Tracy Schario, president of the National Capital chapter, said the chapter’s 13 votes (it has 1,200+ members in its area) would be cast against CM because the CM bylaw “would turn PRSA governance on its head.”

“We haven’t begun to think of the consequences of this bylaw,” she said, urging delegates instead to “take advantage of the rules” that are already on the books.

She asked: “Would you give your chapter members this same power? Do you really want the Assembly involved in the day-to-day running of the Society—that would involve an incredible amount of time?”

Holoweiko had argued in a private Assembly email group not open to regular members that his bylaw asked for no such thing but only the right of delegates to set important policies with the board empowered to carry them out on a daily basis. He also said the board falsely claimed that the bylaws say the Assembly is the “overall governing body of our Society” when no such wording exists in the bylaws.

Chapter Support Lacking; Members Not Informed

None of the other 110 PRSA chapters ever publicly supported the Central Michigan proposal and it was never discussed on the PRSA website or in Tactics or Strategist, the two Society publications with circulations of more than 21,000 each.

CM sent its proposal to national h.q. last April 19. The only reference to it that appeared on the PRSA website were the words “Role of the Assembly” in a list of nine proposals to be considered by the Assembly.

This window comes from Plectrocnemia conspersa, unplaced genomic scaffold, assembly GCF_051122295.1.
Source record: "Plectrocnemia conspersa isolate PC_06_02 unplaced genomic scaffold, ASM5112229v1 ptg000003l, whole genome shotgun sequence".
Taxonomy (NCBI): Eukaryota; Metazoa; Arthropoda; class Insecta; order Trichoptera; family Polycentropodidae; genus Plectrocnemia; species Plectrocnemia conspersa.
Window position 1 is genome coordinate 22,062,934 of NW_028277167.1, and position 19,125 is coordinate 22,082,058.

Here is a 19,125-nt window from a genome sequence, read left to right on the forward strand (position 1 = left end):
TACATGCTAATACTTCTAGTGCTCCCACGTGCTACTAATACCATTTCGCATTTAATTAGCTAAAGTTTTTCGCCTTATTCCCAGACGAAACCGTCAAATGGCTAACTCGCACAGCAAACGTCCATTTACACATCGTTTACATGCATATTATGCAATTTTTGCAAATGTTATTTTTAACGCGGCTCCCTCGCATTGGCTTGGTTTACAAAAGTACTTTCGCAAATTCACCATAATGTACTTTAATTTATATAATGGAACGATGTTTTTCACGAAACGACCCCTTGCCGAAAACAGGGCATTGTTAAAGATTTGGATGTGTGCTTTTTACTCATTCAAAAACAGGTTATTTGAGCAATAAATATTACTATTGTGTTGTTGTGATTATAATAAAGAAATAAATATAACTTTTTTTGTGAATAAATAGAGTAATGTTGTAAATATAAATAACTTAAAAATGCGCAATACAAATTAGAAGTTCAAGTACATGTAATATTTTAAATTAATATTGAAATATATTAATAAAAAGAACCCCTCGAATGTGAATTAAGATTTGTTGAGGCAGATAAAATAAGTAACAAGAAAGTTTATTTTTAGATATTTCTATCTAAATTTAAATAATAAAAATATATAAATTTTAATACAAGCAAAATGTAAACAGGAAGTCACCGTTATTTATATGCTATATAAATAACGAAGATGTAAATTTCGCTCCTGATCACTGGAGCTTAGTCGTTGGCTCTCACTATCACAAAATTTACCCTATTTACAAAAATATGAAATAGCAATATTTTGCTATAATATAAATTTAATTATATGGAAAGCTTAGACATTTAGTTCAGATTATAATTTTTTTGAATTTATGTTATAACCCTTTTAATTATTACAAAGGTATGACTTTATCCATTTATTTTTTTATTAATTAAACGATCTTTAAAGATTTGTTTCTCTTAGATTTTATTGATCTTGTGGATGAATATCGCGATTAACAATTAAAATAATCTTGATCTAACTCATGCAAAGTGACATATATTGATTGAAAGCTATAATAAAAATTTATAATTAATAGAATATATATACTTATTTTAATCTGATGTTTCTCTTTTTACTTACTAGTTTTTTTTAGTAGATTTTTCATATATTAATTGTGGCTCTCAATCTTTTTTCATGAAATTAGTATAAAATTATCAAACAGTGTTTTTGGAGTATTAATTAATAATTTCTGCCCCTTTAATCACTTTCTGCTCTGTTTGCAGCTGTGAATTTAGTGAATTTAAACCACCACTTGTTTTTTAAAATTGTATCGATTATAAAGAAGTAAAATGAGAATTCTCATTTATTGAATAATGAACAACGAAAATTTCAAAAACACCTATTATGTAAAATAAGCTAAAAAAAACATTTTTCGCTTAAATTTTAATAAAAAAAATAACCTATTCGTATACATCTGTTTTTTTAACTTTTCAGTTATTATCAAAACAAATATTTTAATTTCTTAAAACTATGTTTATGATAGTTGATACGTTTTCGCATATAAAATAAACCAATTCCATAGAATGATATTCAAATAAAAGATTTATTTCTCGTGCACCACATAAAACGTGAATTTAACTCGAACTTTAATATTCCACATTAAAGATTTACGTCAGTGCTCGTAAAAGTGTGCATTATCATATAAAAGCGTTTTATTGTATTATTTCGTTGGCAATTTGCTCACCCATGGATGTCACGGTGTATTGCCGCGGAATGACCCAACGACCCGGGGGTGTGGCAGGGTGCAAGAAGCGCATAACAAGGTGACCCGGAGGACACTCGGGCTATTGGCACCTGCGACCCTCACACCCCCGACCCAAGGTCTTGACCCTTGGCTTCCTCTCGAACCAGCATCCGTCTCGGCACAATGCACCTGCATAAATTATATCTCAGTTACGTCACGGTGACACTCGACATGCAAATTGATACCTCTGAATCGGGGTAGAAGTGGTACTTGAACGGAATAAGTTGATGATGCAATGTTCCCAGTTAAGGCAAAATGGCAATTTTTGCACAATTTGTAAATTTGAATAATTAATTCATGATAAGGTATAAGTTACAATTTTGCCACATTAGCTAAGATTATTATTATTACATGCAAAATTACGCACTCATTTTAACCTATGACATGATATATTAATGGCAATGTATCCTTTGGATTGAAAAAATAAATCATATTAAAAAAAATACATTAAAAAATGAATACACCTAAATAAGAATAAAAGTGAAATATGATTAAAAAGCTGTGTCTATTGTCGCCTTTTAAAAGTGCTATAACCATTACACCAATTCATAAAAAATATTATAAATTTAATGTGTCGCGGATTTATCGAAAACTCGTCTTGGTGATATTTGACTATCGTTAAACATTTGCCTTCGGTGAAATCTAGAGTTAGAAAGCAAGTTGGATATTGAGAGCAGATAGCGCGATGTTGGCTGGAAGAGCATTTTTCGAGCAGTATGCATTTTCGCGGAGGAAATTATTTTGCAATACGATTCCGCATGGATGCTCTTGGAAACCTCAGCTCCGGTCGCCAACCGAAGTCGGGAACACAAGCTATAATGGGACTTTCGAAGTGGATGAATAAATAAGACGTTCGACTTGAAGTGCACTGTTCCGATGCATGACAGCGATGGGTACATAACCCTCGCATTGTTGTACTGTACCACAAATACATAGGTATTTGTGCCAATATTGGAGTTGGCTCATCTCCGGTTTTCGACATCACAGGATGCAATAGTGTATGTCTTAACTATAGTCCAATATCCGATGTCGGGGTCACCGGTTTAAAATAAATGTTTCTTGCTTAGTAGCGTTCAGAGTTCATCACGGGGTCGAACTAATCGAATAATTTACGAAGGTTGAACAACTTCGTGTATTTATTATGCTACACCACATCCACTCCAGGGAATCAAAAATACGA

The speeches and vote on the CM proposal (via electronic voting devices) took about seven minutes.

Title Change Was Quick

There was no debate on the proposal to change the title of the highest elected officer from president to chair.

After remarks by search committee chair Debra Miller that many other associations use the president’s title for the staff person, 85% of the delegates voted in favor of this.

PRSA had a paid president for 18 months in 1971-72 and for another 18 months in 1999-2000.
Both staff presidents were relieved of their duties. Robert Carlson, president in 1971-72, left the Society. Ray Gaulke, president in 1999-2000, was shifted to the Foundation of PRSA.